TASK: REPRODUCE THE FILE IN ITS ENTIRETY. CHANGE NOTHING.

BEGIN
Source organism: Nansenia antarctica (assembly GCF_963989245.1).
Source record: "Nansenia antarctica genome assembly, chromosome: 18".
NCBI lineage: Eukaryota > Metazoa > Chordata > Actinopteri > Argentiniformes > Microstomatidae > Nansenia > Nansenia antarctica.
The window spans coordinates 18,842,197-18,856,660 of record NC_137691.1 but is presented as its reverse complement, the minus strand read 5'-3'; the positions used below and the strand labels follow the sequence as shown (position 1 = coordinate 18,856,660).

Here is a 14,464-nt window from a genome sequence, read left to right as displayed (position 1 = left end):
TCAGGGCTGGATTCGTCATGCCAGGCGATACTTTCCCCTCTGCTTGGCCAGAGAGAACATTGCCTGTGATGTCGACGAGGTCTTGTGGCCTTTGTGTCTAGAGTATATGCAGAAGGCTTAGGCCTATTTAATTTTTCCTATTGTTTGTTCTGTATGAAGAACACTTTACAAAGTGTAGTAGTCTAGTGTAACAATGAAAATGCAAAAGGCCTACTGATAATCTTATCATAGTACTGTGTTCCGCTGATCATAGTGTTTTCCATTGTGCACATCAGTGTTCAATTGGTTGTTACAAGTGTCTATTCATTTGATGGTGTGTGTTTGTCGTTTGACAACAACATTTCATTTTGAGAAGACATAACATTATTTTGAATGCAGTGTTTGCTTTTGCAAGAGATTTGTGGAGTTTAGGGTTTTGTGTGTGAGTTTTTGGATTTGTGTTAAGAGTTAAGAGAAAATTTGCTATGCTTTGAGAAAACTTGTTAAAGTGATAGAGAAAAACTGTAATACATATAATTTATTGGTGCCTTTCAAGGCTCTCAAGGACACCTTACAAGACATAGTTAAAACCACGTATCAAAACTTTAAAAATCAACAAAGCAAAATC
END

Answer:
Source organism: Nansenia antarctica (assembly GCF_963989245.1).
Source record: "Nansenia antarctica genome assembly, chromosome: 18".
NCBI lineage: Eukaryota > Metazoa > Chordata > Actinopteri > Argentiniformes > Microstomatidae > Nansenia > Nansenia antarctica.
The window spans coordinates 18,842,197-18,856,660 of record NC_137691.1 but is presented as its reverse complement, the minus strand read 5'-3'; the positions used below and the strand labels follow the sequence as shown (position 1 = coordinate 18,856,660).

Here is a 14,464-nt window from a genome sequence, read left to right as displayed (position 1 = left end):
TCAGGGCTGGATTCGTCATGCCAGGCGATACTTTCCCCTCTGCTTGGCCAGAGAGAACATTGCCTGTGATGTCGACGAGGTCTTGTGGCCTTTGTGTCTAGAGTATATGCAGAAGGCTTAGGCCTATTTAATTTTTCCTATTGTTTGTTCTGTATGAAGAACACTTTACAAAGTGTAGTAGTCTAGTGTAACAATGAAAATGCAAAAGGCCTACTGATAATCTTATCATAGTACTGTGTTCCGCTGATCATAGTGTTTTCCATTGTGCACATCAGTGTTCAATTGGTTGTTACAAGTGTCTATTCATTTGATGGTGTGTGTTTGTCGTTTGACAACAACATTTCATTTTGAGAAGACATAACATTATTTTGAATGCAGTGTTTGCTTTTGCAAGAGATTTGTGGAGTTTAGGGTTTTGTGTGTGAGTTTTTGGATTTGTGTTAAGAGTTAAGAGAAAATTTGCTATGCTTTGAGAAAACTTGTTAAAGTGATAGAGAAAAACTGTAATACATATAATTTATTGGTGCCTTTCAAGGCTCTCAAGGACACCTTACAAGACATAGTTAAAACCACGTATCAAAACTTTAAAAATCAACAAAGCAAAATC